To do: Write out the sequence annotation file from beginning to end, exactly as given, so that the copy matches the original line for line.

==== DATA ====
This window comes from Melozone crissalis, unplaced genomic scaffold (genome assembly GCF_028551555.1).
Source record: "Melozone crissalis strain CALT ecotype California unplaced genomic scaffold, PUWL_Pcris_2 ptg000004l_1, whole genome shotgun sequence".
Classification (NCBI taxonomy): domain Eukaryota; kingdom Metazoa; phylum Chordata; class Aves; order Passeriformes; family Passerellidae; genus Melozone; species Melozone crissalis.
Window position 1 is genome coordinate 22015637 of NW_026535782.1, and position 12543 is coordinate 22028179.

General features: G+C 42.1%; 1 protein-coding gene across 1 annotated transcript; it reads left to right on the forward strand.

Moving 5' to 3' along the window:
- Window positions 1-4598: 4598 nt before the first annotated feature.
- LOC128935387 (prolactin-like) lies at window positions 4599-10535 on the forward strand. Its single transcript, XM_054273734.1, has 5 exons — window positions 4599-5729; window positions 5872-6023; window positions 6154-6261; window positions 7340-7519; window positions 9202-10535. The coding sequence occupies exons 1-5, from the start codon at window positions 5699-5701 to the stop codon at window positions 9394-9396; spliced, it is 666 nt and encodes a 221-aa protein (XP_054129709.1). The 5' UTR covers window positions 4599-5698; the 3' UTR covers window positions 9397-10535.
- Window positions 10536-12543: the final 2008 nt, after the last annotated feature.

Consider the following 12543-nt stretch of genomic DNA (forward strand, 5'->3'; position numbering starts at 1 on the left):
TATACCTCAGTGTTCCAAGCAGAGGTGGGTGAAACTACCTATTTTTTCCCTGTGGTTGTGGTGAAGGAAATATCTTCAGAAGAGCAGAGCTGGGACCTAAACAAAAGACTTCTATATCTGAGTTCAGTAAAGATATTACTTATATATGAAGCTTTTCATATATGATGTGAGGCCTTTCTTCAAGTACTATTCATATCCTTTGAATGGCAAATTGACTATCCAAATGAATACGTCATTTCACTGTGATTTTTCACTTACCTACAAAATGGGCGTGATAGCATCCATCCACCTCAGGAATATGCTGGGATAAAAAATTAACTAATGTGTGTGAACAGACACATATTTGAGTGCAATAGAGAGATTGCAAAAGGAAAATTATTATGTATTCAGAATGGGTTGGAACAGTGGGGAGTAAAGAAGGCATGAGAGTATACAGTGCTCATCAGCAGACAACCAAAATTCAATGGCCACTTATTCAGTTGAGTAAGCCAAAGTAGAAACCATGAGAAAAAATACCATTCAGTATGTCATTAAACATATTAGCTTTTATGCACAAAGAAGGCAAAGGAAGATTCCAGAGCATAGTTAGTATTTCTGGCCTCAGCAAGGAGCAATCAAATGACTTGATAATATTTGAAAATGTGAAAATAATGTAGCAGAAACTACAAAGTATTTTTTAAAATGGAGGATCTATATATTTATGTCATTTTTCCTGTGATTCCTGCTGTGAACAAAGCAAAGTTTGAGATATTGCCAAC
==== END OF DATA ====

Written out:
This window comes from Melozone crissalis, unplaced genomic scaffold (genome assembly GCF_028551555.1).
Source record: "Melozone crissalis strain CALT ecotype California unplaced genomic scaffold, PUWL_Pcris_2 ptg000004l_1, whole genome shotgun sequence".
Classification (NCBI taxonomy): domain Eukaryota; kingdom Metazoa; phylum Chordata; class Aves; order Passeriformes; family Passerellidae; genus Melozone; species Melozone crissalis.
Window position 1 is genome coordinate 22015637 of NW_026535782.1, and position 12543 is coordinate 22028179.

General features: G+C 42.1%; 1 protein-coding gene across 1 annotated transcript; it reads left to right on the forward strand.

Moving 5' to 3' along the window:
- Window positions 1-4598: 4598 nt before the first annotated feature.
- LOC128935387 (prolactin-like) lies at window positions 4599-10535 on the forward strand. Its single transcript, XM_054273734.1, has 5 exons — window positions 4599-5729; window positions 5872-6023; window positions 6154-6261; window positions 7340-7519; window positions 9202-10535. The coding sequence occupies exons 1-5, from the start codon at window positions 5699-5701 to the stop codon at window positions 9394-9396; spliced, it is 666 nt and encodes a 221-aa protein (XP_054129709.1). The 5' UTR covers window positions 4599-5698; the 3' UTR covers window positions 9397-10535.
- Window positions 10536-12543: the final 2008 nt, after the last annotated feature.

Consider the following 12543-nt stretch of genomic DNA (forward strand, 5'->3'; position numbering starts at 1 on the left):
TATACCTCAGTGTTCCAAGCAGAGGTGGGTGAAACTACCTATTTTTTCCCTGTGGTTGTGGTGAAGGAAATATCTTCAGAAGAGCAGAGCTGGGACCTAAACAAAAGACTTCTATATCTGAGTTCAGTAAAGATATTACTTATATATGAAGCTTTTCATATATGATGTGAGGCCTTTCTTCAAGTACTATTCATATCCTTTGAATGGCAAATTGACTATCCAAATGAATACGTCATTTCACTGTGATTTTTCACTTACCTACAAAATGGGCGTGATAGCATCCATCCACCTCAGGAATATGCTGGGATAAAAAATTAACTAATGTGTGTGAACAGACACATATTTGAGTGCAATAGAGAGATTGCAAAAGGAAAATTATTATGTATTCAGAATGGGTTGGAACAGTGGGGAGTAAAGAAGGCATGAGAGTATACAGTGCTCATCAGCAGACAACCAAAATTCAATGGCCACTTATTCAGTTGAGTAAGCCAAAGTAGAAACCATGAGAAAAAATACCATTCAGTATGTCATTAAACATATTAGCTTTTATGCACAAAGAAGGCAAAGGAAGATTCCAGAGCATAGTTAGTATTTCTGGCCTCAGCAAGGAGCAATCAAATGACTTGATAATATTTGAAAATGTGAAAATAATGTAGCAGAAACTACAAAGTATTTTTTAAAATGGAGGATCTATATATTTATGTCATTTTTCCTGTGATTCCTGCTGTGAACAAAGCAAAGTTTGAGATATTGCCAAC